Predicting How The Soviet Union Would Fall Fifty Years In Advance

Eric Hoffer is one of my favorite philosophers and students of human nature. Not only was he ahead of his time, he was ahead of our time when it came to understanding certain facets of human nature. That doesn’t mean I agree with everything he wrote, but this guy was one sharp cookie.

How sharp?

His book that I’m reading now, The Ordeal of Change, was orginally published in 1964.

As he spoke about communism, I am amazed at how stunningly accurate he turned out to be about the conditions that led to the fall of the Soviet Union,

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“We are told that an absolutist Communist leadership can change its attitudes and policies from one extreme to another without the least regard to the reaction of the populace. Still there is one thing it cannot do without risk, and that is to relent and reform. De Tocqueville puts it rather strongly when he says that ‘nothing short of great political genius can save a long period of oppression.’ Basing myself on de Tocqueville’s observations, I suggested in 1950 that ‘a popular upheaval in Soviet Russia is hardly likely before the people get a real taste of the good life. The most dangerous moment for the regime of the Politburo will be when a considerable improvement in the economic conditions of the Russian masses has been achieved and the iron totalitarian rule somewhat relaxed. And again — the critical moment of the Communist regimes will come’ when they begin to reform, that is to say, when they begin to show liberal tendencies.”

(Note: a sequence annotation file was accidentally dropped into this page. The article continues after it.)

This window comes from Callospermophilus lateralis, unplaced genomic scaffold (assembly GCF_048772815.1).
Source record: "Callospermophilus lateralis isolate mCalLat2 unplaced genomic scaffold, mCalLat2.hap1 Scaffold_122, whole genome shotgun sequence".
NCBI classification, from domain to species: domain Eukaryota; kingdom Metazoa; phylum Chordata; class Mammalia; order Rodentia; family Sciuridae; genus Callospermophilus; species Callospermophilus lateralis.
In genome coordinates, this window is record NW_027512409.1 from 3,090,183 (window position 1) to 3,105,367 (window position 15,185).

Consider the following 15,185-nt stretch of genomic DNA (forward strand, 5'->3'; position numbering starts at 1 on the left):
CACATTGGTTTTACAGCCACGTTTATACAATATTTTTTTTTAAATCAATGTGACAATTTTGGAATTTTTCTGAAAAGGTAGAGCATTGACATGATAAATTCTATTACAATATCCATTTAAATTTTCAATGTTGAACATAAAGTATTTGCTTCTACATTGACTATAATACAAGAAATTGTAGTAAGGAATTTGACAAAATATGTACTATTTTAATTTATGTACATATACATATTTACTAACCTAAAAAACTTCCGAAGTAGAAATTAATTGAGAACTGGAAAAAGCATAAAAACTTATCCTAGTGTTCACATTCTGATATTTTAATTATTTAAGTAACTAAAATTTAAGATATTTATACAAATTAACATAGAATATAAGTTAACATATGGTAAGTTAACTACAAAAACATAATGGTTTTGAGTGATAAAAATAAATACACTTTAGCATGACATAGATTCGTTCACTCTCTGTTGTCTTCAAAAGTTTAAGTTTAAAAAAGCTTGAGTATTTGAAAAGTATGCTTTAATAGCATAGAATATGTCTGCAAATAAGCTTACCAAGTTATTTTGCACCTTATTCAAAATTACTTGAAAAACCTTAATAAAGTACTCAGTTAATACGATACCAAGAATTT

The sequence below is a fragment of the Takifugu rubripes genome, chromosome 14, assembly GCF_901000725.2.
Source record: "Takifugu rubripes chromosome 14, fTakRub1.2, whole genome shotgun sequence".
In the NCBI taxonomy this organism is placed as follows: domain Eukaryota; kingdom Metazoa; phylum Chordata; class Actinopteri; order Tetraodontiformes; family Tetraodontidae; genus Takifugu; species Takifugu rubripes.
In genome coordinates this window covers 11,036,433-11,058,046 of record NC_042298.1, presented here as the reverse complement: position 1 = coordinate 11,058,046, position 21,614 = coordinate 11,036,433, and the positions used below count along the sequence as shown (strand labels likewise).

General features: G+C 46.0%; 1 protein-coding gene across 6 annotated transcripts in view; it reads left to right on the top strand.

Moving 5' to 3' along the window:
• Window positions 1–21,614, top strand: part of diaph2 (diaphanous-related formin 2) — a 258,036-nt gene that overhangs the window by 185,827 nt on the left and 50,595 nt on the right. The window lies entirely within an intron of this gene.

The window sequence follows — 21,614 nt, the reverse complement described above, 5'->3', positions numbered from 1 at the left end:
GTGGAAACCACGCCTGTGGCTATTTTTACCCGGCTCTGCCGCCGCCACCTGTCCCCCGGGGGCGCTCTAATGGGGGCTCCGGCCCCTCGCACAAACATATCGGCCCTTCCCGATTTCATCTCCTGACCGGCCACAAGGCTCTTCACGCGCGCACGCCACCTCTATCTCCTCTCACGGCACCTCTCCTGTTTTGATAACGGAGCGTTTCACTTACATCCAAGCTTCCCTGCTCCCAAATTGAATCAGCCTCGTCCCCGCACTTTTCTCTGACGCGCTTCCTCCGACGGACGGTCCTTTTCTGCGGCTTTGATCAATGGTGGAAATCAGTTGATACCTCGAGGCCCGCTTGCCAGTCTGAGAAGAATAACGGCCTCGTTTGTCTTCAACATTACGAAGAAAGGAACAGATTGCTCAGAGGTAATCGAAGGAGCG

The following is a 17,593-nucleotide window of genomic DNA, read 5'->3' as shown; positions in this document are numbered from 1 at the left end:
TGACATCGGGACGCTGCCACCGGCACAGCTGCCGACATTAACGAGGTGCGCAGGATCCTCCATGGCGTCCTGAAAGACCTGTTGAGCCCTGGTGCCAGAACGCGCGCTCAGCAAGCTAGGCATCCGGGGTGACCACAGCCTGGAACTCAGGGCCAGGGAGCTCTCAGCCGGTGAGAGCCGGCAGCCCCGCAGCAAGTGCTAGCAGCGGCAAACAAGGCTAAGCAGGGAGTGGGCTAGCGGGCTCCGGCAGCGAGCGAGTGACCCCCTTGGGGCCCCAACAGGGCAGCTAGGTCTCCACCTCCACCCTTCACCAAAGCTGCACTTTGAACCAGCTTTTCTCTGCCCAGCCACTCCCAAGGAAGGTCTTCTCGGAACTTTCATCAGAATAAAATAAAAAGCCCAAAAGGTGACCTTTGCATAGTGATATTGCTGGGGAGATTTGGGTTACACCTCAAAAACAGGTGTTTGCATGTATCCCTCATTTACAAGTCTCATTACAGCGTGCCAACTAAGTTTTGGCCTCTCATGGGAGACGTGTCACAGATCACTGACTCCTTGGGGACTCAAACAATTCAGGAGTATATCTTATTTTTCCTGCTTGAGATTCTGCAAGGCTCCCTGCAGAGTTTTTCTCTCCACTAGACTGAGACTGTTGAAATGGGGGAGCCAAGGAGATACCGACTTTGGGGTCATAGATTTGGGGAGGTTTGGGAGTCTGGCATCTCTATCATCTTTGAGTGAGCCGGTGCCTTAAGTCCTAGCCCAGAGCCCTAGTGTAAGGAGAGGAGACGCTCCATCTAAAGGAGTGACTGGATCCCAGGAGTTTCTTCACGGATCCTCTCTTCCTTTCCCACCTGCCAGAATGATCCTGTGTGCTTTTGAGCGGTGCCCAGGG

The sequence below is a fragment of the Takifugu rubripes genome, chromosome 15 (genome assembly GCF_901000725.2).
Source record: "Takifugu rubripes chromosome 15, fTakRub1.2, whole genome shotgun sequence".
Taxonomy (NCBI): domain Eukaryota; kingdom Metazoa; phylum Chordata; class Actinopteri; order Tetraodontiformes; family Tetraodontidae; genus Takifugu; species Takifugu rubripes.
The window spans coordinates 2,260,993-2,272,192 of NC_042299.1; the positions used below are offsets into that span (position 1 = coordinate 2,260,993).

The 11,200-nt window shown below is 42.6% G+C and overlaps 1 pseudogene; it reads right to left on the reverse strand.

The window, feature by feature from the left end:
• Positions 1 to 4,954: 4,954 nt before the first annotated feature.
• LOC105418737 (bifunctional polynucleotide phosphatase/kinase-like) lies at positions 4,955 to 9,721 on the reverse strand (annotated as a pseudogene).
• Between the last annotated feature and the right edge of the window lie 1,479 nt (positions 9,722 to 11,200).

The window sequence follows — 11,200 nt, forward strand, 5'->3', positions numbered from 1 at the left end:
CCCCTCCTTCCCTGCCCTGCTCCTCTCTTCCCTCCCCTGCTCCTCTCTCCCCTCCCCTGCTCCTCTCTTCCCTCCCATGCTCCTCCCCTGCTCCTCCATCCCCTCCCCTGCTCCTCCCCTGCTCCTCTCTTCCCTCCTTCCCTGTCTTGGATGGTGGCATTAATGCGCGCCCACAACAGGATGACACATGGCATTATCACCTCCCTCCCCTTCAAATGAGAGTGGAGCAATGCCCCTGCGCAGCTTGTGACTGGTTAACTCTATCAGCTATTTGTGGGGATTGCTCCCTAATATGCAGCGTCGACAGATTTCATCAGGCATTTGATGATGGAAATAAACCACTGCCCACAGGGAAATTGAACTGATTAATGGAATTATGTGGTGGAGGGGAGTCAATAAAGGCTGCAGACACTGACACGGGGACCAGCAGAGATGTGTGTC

So, what actually happened? Reagan put tremendous pressure on the Soviets, and Gorbachev, who was a diehard Commie, tried to save the Soviet Union with reforms: Perestroika & Glasnost. This led to its ultimate destruction, just as Hoffer predicted.

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